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    I'd stay away from outdoor tanks if at all possible unless you want to spend the big bucks on something like a Roth DW tank.

    As far as putting in a new tank, make sure you run an 1 1/4" vent (a lot of older installations used 1" vents). Also of utmost importance is to remove the old fill and vent lines that go through the wall as soon as the old tank is disconnected. I've heard horror stories of the oil co. showing up and dumping oil into an abandoned fill pipe that simply dumped into the basement. Never leave oil tank lines sticking out of your house if they are not hooked up to a tank. Even if you don't use oil any more, all it takes is a delivery driver to get the wrong address.

    The new vent and fill should have fall back to the tank and must be properly capped outside. Be careful when installing the vent gauge/alarm. With most gauges, you need to remove the glass and hold the float up while you thread it in. If you don't, you'll bend/break the float arm when it hits the side of the tank. Also make sure the float arm is aligned properly so that it can go through its range of motion without hitting the wall of the tank.

    As far as the new lines to the oil burner go, I would recommend using plastic coated lines even inside. If the new tank location requires the lines to go over head, you will need to install a return line as well.
  18. velvetfoot

    velvetfoot Minister of Fire

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    Thanks very much.
    As I recall one of the fill/vent pipes is bigger than the other-not sure which one.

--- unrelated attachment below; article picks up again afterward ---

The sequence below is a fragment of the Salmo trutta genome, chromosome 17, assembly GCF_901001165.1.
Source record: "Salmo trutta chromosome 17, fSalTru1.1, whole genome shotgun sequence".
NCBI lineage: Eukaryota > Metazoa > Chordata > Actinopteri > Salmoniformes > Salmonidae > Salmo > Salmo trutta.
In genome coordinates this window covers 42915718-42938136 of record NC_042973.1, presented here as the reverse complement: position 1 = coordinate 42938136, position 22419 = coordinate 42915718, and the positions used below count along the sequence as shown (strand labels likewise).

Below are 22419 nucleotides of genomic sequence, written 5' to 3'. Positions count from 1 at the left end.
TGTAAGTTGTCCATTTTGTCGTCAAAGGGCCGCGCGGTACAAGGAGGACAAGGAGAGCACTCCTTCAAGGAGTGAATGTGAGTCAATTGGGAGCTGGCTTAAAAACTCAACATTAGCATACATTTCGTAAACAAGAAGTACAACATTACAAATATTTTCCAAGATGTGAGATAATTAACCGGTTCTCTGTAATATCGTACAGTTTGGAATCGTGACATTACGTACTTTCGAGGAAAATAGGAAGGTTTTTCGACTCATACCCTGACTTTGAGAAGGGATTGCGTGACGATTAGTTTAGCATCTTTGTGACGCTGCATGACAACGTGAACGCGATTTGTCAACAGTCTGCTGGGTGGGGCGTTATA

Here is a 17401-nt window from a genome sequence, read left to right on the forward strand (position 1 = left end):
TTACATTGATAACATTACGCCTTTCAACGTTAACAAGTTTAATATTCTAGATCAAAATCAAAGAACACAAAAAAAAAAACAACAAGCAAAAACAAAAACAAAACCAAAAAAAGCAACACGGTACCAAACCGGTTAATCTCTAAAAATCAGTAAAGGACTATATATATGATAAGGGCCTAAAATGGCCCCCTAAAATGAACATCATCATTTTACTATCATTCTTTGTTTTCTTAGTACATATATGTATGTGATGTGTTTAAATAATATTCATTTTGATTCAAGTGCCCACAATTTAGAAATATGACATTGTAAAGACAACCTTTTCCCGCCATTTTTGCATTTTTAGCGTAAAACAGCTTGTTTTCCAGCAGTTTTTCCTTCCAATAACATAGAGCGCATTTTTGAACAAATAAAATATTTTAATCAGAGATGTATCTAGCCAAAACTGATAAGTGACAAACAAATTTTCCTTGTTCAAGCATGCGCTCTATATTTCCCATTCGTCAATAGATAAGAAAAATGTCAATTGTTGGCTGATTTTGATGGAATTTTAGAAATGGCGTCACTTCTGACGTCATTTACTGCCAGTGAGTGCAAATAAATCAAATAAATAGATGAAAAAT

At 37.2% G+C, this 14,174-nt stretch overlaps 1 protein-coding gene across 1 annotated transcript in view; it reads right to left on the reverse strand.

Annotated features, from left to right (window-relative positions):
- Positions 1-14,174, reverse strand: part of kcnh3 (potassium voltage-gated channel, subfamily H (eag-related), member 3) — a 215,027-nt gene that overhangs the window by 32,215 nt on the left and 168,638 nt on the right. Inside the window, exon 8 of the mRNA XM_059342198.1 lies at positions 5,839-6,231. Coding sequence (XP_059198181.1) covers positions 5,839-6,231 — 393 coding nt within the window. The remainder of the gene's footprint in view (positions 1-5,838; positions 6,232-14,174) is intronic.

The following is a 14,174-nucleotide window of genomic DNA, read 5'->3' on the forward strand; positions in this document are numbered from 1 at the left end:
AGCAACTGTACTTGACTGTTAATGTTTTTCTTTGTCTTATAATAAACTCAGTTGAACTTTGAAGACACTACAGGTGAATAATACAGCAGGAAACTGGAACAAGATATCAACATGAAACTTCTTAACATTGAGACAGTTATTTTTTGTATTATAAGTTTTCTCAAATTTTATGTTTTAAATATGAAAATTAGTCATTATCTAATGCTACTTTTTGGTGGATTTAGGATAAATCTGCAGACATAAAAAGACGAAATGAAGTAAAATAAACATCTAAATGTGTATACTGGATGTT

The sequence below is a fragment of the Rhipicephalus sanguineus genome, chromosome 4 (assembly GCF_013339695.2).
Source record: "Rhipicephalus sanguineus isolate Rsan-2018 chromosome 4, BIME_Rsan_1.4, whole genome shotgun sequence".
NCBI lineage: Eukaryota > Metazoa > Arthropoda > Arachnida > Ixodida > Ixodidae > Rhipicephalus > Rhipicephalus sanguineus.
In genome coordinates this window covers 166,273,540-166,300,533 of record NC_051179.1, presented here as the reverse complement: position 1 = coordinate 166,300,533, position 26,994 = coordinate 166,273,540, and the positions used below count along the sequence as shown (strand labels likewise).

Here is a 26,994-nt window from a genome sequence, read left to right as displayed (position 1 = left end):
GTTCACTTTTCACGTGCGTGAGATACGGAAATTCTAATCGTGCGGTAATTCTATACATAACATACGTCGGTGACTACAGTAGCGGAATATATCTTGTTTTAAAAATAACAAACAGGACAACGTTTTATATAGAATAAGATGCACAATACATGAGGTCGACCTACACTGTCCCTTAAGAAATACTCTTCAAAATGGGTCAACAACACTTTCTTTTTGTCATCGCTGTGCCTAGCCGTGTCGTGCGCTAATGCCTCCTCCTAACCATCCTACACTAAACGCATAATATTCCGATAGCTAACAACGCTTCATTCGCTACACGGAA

Do you know how heavy a standard inside oil tank is?
  19. ROVERT

    ROVERT Member

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    The fill should be 2" and the vent should be 1 1/4". The oil tanks are not all that heavy, just awkward because of their size. I'd guess they are somewhere in the neighborhood of 250 lbs.
  20. BoilerMan

    BoilerMan Minister of Fire

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    Around here they want 1.5" for both. you can get away with 1.25" for the vent.

    TS
  21. ROVERT

    ROVERT Member

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    It's crazy how much things vary in different parts of the country. I've never seen a fill that wasn't 2" around here. I've also never seen a vent that was 1 1/2". I guess you'd better check with your locality as to what is preferred/required. Thanks for pointing that out TS.
  22. BoilerMan

    BoilerMan Minister of Fire

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    About 10 years ago the oil companys (everyone burns oil here) were removing old 1" vent installs and putting 1.5" on for FREE. I guess the trucks can now pump it in under pressure and the 1" was causing the tanks to be under pressure. The only test the things at 5psi when new.

    TS
  23. For a while the nfpa code required 2" vent. Caused lots of complaints when people had to replace tanks with 1 1/4 vents. So they changed the code back.

    When I did my tanks I used 2" for the fill and vent. Figured there was no way the tank could be pressurized during a fill up that way.
  24. BoilerMan

    BoilerMan Minister of Fire

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    I just checked the fill port on mine and the tank has a 2" weldment, I just put in a 2x1.5" bushing. But they make it possible for 2" but the other weldments are 1.5", only one 2"

    TS
  25. velvetfoot

    velvetfoot Minister of Fire

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    I just went down and looked too: 2" fill and 1.5" vent.

    Are there codes that say how close a wood boiler can be to a oil tank, or is it a matter of staying the same amount away as the boiler mfr. says about combustible, for example, 3 feet?